In Massachusetts, door to door sales are governed by MGL c. 93, § 48 and by 940 CMR 3.09. Such sales are simply defined as: ”An agreement providing for the sale or lease of goods, or the rendering of services, or both, primarily for personal, family or household purposes in excess of twenty-five dollars in value and which is consummated by a party thereto at a place other than the address of the seller or lessor. . .” [i]
It is a violation of law to fail to provide two copies of the statutory form Notice of Cancellation to the buyer with the contract at the time of the sale. It is a violation of law to fail to inform the buyer orally of her right to cancel the sale within 3 business days. These violations, without more, not only constitute per se violations of MGL c. 93A[ii] but have also been declared criminal acts by the MA legislature.[iii]
Once the contractor is mailed a Notice of Cancellation letter voiding the contract, failure to return funds is yet another violation of the law and again constitutes an unfair act or practice. MGL c. 93, § 48(d) states that: “In the event of cancellation pursuant to this section the seller or lessor shall within ten business days of the receipt of any valid notice of cancellation (i) refund all payments made, including any down payment made under the agreement. . .” (emphasis added)
Under both Federal and Massachusetts’ law, it is no defense that a consumer solicited or even pleaded with the contractor to do the work. The only applicable exception for bona fide emergencies still requires that the contractor orally and in writing provide the 3 day Notice of Cancellation. The emergency exception expressly requires that, “the buyer furnishes the seller with a separate dated and signed personal statement in the buyer’s handwriting describing the situation requiring immediate remedy and expressly acknowledging and waiving the right to cancel the sale within three business days.” MGL c. 93, § 48(k).
Clearly, the contractor in this story did not request this statement nor ever mention a 3 day right to cancel. What about the fact that the work was done and there was no complaint about the work? The statute provides a forfeiture provision: “A seller of services shall not commence such service during the three business day cancellation period, and the buyer shall not be responsible for the value of work performed during such period, in the event of cancellation.” MGL c. 93, § 48(j).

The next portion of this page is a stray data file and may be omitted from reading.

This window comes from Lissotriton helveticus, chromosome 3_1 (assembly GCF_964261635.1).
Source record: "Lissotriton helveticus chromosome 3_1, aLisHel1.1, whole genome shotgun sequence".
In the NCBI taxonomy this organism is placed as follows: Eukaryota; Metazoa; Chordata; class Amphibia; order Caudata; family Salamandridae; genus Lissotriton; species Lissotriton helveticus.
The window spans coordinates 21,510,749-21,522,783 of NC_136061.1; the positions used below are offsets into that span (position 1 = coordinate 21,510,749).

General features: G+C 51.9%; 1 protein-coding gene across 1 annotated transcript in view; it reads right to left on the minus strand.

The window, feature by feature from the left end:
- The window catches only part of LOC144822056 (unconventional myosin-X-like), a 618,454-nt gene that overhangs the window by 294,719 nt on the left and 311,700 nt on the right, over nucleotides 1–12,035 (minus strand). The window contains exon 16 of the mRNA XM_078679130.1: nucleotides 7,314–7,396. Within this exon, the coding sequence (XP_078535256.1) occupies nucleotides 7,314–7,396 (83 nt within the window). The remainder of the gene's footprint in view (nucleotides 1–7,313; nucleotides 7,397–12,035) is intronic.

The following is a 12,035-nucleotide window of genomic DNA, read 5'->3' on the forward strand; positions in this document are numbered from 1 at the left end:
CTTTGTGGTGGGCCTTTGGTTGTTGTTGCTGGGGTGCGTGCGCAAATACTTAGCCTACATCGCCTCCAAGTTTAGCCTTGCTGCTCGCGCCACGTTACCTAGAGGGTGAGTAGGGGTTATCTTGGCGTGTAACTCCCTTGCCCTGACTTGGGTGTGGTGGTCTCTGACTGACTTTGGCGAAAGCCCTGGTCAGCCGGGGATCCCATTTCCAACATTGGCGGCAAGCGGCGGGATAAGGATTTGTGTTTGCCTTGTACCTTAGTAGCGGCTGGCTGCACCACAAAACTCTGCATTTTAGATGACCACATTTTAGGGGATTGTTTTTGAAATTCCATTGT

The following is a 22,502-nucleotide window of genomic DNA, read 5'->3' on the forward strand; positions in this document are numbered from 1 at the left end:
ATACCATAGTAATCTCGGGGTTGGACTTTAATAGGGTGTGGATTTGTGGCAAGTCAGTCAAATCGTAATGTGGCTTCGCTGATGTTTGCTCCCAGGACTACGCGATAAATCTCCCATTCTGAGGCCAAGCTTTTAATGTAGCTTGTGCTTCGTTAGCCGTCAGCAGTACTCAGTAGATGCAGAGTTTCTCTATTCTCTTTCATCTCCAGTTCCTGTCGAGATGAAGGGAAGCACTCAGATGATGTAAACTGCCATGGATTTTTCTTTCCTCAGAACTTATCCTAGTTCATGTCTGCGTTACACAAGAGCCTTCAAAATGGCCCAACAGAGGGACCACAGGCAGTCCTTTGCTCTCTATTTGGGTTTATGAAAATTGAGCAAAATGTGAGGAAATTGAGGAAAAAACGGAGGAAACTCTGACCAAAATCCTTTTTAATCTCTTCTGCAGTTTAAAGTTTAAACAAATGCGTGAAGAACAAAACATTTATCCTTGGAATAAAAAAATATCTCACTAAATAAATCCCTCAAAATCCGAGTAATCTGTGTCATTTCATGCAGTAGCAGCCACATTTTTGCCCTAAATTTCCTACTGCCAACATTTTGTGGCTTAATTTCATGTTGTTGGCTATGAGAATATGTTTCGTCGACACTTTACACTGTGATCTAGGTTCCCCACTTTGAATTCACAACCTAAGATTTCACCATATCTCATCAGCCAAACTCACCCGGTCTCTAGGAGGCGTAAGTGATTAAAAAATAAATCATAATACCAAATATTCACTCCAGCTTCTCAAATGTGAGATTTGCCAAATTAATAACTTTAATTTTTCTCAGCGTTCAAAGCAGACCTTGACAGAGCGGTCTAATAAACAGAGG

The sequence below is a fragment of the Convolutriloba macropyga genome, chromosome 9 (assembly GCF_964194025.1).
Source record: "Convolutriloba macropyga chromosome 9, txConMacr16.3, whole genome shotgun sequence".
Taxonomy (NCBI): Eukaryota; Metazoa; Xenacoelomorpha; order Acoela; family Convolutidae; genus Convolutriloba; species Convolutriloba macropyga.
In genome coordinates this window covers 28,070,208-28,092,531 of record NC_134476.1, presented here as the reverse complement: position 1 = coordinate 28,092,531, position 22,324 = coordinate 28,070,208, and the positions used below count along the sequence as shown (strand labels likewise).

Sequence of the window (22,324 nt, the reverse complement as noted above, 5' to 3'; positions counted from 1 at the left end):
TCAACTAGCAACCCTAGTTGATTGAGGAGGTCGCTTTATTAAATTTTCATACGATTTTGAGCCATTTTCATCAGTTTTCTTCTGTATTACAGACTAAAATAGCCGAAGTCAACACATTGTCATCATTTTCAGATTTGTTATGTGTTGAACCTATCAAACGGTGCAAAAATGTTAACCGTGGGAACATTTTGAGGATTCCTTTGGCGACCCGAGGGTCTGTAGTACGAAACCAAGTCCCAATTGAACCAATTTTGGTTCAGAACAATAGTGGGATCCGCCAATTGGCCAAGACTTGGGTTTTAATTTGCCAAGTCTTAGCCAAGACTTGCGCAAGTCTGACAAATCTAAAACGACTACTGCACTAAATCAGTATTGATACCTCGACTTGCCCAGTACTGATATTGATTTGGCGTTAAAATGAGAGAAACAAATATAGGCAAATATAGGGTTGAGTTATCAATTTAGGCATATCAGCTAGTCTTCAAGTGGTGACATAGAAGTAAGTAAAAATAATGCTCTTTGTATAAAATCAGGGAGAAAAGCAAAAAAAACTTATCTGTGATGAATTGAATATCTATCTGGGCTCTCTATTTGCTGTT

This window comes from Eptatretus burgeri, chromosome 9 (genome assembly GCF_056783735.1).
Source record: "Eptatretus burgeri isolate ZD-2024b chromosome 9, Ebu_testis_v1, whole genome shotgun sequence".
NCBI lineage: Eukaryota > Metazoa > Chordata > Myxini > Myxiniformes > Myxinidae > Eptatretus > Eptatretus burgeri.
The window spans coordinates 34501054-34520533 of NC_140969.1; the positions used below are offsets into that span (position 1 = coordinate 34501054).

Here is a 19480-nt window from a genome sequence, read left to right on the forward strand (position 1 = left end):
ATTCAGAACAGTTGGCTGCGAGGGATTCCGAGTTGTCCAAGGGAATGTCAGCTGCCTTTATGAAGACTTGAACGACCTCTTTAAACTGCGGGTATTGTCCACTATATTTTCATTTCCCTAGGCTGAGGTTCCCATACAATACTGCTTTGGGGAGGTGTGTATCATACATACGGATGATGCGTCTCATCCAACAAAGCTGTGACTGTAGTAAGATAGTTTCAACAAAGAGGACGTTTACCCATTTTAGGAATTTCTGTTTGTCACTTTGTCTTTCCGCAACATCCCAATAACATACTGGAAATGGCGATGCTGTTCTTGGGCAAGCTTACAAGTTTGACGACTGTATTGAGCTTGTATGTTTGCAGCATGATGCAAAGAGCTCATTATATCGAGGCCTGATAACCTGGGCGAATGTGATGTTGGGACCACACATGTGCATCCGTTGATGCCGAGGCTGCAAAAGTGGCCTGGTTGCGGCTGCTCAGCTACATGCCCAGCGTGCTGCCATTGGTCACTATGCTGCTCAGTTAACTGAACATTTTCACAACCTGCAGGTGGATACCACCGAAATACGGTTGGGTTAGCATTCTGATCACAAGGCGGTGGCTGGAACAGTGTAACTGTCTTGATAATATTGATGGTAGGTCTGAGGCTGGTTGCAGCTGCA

The regulations promulgated by the Massachusetts Attorney General specify certain acts and practices to be unfair and deceptive under c. 93A. 940 CMR 3.00 et seq. For example practices which further violate c. 93A are listed in the regulations, 940 CMR 3.09 including: “(t)he failure to make any representation, in the sale, offering for sale, advertising, or distributing for sale, or in any other manner, including the failure to adequately disclose additional relevant information, which has the capacity, tendency or effect of misleading or deceiving purchasers or prospective purchasers with respect to any material aspect of the product or transaction or any service to be performed in conjunction with the purchase of the product or service which the seller is advertising, selling, offering for sale or distributing for sale” (emphasis added)
In Massachusetts, licensed contractors are already familiar with the 3 day Notice of Cancellation requirement. The Home Improvement Contractor Act requires inclusion of the same MGL c. 93, § 48 Notice of Cancellation with respect to home improvement contracts over $1,000. It is reasonable to conclude that omission of the Notice by this contractor was a knowing omission, and as such relevant to the violations of c. 93A. Refusing to refund the money in full after receiving the Notice of Cancellation from the homeowner in light of the law is likely to be considered another willful violation of c. 93A.
Among other things, the Massachusetts’ Consumer Protection Act (c. 93A) exposes the contractor to liability for punitive damages (triple damages) and attorney’s fees if the homeowner decides to pursue the case. This type of practice also invites complaints to the Attorney General, the contractor licensing board, and the Better Business Bureau. This could amount to a lot of cost and trouble for the contractor over a quick buck.
[i] An agreement providing for the sale or lease of goods, or the rendering of services, or both, primarily for personal, family or household purposes in excess of twenty-five dollars in value and which is consummated by a party thereto at a place other than the address of the seller or lessor, which may be his main office or branch thereof, may be canceled by the buyer for other than the seller’s or lessor’s breach, whether or not such agreement contains a provision for periodic payments or an extension of credit, provided the buyer, not later than midnight of the third business day following execution of the agreement, notifies the seller or lessor that he is canceling, and such cancellation shall be effective thereupon. MGL c. 93, § 48(a)
[ii] MGL c. 93, § 48(f).
[iii] MGL c. 93, § 48(e).
“Legal Impact of the EPA Lead-Based Paint Repair Renovation & Painting (RRP) Rule”
Effective April 2010, anyone who is paid to perform work that disturbs painted surfaces in housing and child-occupied facilities built before 1978, must follow the RRP Rule. This includes general contractors, trade contractors, (including painters, plumbers & electricians) window replacement contractors and residential rental property owners/managers. The EPA RRP Rule is not business as usual – $37,500 fines are possible. The new law has strict certification, work practices and record keeping requirements.
The coverage of the Rule and key requirements, liability, insurance, contract issues and practical concerns will be covered.
Speaker: Construction Attorney Steven J. O’Neill – www.attorneyoneill.com
Sponsor: National Association of the Remodeling Industry (NARI / RCA Chapter)
Massachusetts is one of a handful of states to take over enforcement of the new lead laws. Read more below.